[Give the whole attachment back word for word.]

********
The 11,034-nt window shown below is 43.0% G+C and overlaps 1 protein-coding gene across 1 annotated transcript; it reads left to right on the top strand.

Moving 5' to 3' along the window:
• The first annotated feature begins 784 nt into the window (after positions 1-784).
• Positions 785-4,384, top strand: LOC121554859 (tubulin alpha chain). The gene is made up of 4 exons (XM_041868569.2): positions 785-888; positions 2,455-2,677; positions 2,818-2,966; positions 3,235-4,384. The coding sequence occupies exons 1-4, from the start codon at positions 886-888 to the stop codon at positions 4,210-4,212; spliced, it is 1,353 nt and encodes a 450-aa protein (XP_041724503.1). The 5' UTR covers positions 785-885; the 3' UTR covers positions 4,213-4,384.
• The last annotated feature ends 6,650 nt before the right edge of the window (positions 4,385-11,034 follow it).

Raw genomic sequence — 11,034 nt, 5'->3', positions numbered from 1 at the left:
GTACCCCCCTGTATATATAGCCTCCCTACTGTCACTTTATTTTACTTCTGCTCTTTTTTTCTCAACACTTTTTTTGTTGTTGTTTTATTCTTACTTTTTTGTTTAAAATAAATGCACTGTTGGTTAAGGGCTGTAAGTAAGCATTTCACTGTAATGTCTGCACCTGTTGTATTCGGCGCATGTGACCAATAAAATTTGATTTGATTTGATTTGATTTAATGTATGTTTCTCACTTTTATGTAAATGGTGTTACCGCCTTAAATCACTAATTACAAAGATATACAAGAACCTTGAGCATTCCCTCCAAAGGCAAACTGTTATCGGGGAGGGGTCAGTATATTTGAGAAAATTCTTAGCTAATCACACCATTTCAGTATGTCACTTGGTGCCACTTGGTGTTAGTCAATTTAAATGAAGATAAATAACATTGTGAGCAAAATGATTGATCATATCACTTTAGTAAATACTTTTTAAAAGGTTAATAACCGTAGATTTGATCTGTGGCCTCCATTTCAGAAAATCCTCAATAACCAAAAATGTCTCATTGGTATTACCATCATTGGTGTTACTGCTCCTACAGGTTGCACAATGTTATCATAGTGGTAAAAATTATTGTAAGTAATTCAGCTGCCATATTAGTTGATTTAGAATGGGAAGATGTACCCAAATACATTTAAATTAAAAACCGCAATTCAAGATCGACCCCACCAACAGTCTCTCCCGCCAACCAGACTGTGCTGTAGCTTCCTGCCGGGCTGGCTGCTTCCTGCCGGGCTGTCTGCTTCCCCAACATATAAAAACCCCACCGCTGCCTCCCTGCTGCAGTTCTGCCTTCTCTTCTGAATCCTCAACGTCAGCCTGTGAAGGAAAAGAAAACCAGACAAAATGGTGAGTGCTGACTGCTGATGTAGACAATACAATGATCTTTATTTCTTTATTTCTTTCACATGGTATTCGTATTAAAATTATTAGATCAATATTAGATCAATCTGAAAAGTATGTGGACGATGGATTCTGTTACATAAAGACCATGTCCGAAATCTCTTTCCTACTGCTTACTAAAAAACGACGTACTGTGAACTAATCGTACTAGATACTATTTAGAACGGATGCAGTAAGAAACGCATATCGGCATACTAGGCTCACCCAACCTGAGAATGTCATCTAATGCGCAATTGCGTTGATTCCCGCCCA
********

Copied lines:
The 11,034-nt window shown below is 43.0% G+C and overlaps 1 protein-coding gene across 1 annotated transcript; it reads left to right on the top strand.

Moving 5' to 3' along the window:
• The first annotated feature begins 784 nt into the window (after positions 1-784).
• Positions 785-4,384, top strand: LOC121554859 (tubulin alpha chain). The gene is made up of 4 exons (XM_041868569.2): positions 785-888; positions 2,455-2,677; positions 2,818-2,966; positions 3,235-4,384. The coding sequence occupies exons 1-4, from the start codon at positions 886-888 to the stop codon at positions 4,210-4,212; spliced, it is 1,353 nt and encodes a 450-aa protein (XP_041724503.1). The 5' UTR covers positions 785-885; the 3' UTR covers positions 4,213-4,384.
• The last annotated feature ends 6,650 nt before the right edge of the window (positions 4,385-11,034 follow it).

Raw genomic sequence — 11,034 nt, 5'->3', positions numbered from 1 at the left:
GTACCCCCCTGTATATATAGCCTCCCTACTGTCACTTTATTTTACTTCTGCTCTTTTTTTCTCAACACTTTTTTTGTTGTTGTTTTATTCTTACTTTTTTGTTTAAAATAAATGCACTGTTGGTTAAGGGCTGTAAGTAAGCATTTCACTGTAATGTCTGCACCTGTTGTATTCGGCGCATGTGACCAATAAAATTTGATTTGATTTGATTTGATTTAATGTATGTTTCTCACTTTTATGTAAATGGTGTTACCGCCTTAAATCACTAATTACAAAGATATACAAGAACCTTGAGCATTCCCTCCAAAGGCAAACTGTTATCGGGGAGGGGTCAGTATATTTGAGAAAATTCTTAGCTAATCACACCATTTCAGTATGTCACTTGGTGCCACTTGGTGTTAGTCAATTTAAATGAAGATAAATAACATTGTGAGCAAAATGATTGATCATATCACTTTAGTAAATACTTTTTAAAAGGTTAATAACCGTAGATTTGATCTGTGGCCTCCATTTCAGAAAATCCTCAATAACCAAAAATGTCTCATTGGTATTACCATCATTGGTGTTACTGCTCCTACAGGTTGCACAATGTTATCATAGTGGTAAAAATTATTGTAAGTAATTCAGCTGCCATATTAGTTGATTTAGAATGGGAAGATGTACCCAAATACATTTAAATTAAAAACCGCAATTCAAGATCGACCCCACCAACAGTCTCTCCCGCCAACCAGACTGTGCTGTAGCTTCCTGCCGGGCTGGCTGCTTCCTGCCGGGCTGTCTGCTTCCCCAACATATAAAAACCCCACCGCTGCCTCCCTGCTGCAGTTCTGCCTTCTCTTCTGAATCCTCAACGTCAGCCTGTGAAGGAAAAGAAAACCAGACAAAATGGTGAGTGCTGACTGCTGATGTAGACAATACAATGATCTTTATTTCTTTATTTCTTTCACATGGTATTCGTATTAAAATTATTAGATCAATATTAGATCAATCTGAAAAGTATGTGGACGATGGATTCTGTTACATAAAGACCATGTCCGAAATCTCTTTCCTACTGCTTACTAAAAAACGACGTACTGTGAACTAATCGTACTAGATACTATTTAGAACGGATGCAGTAAGAAACGCATATCGGCATACTAGGCTCACCCAACCTGAGAATGTCATCTAATGCGCAATTGCGTTGATTCCCGCCCA